This month marks the anniversary of the 2019 Iranian uprising – a series of nationwide protests that called for regime change and the removal of Hassan Rouhani and Ayatollah Ali Khamenei.
The protests took place in over 190 Iranian cities in all 31 provinces, eventually becoming the most violent and unprecedented anti-government protests since the 1979 revolution, with 1500 killed and over 7000 arrested. A representative of the Iranian State Security Forces described the protests as:
“more complex and their catastrophe more palpable than those in 1999, 2008 and 2017.”
The violence that met these protests was a reminder that the Iranian regime is determined to suppress the rights of its people to freedom of expression, association, and assembly.
Many Iranian officials and state-aligned media outlets blamed the unrest on the People’s Mujahedin of Iran (PMOI), the main opposition, for providing logistical, tactical, financial, and intelligence support for the demonstrations, with Iran’s Supreme Leader, Ali Khamenei saying the protests were:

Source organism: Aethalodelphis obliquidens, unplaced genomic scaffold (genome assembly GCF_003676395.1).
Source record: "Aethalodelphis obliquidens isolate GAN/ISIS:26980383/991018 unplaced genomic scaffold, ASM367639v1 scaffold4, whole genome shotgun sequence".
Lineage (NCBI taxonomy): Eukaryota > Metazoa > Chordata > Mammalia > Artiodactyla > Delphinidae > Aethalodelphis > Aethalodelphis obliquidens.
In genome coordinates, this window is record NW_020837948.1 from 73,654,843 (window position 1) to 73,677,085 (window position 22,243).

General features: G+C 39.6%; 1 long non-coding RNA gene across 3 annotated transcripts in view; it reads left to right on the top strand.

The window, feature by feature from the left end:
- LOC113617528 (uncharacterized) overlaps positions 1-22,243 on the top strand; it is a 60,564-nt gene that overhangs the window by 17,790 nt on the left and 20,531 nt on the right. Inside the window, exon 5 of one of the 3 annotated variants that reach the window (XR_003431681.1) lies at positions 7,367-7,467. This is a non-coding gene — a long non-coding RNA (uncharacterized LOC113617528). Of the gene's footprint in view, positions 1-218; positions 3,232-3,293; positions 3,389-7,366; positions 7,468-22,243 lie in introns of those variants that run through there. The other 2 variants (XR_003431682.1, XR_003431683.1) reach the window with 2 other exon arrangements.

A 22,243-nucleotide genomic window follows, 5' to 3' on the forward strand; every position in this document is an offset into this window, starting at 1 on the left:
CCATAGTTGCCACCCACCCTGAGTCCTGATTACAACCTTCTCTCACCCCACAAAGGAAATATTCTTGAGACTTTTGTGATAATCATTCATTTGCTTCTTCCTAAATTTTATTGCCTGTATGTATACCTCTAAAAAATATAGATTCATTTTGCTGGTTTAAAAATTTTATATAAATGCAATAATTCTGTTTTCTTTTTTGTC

“a security matter” and “not a popular movement”
However, a year later, no government officials or perpetrators have been held accountable for this brazen violation of human rights.
Instead, Iran has re-arrested freed political prisoners and PMOI members, fearful of the eruption of mass protests on the anniversary of the 2019 uprising, and has continued its questionable employment of human rights.
Throughout November 2020, Intelligence Ministry agents raided the homes of several former political prisoners, including Saeed Asghari, Saeed Samimi, Kasra Bani-Ameriyan, and Sina Zahiri, arresting and taking them to Evin Prison in Tehran.
Additionally, the Iranian judicial authorities have ramped up their prosecution of human rights defenders for reporting abuse in detention, bringing charges against two imprisoned activists, who had published letters alleging mistreatment since September 2020.
The prosecution of people reporting mistreatment in Iranian detention facilities demonstrates a “warped sense of justice” according to Tara Sepehri Far, Iran researcher at Human Rights Watch.
The continued abuse of human rights by the Iranian Government is partially the result of the impunity enjoyed by many Iranian officials – exemplified by Iran’s Supreme Leader Ali Khameni, who has remained the country’s unelected and unaccountable head of state since he came to power in 1989.
The Iranian regimes continued persecution of those who demand change has once again demonstrated its blatant disregard for the freedom and rights of the people.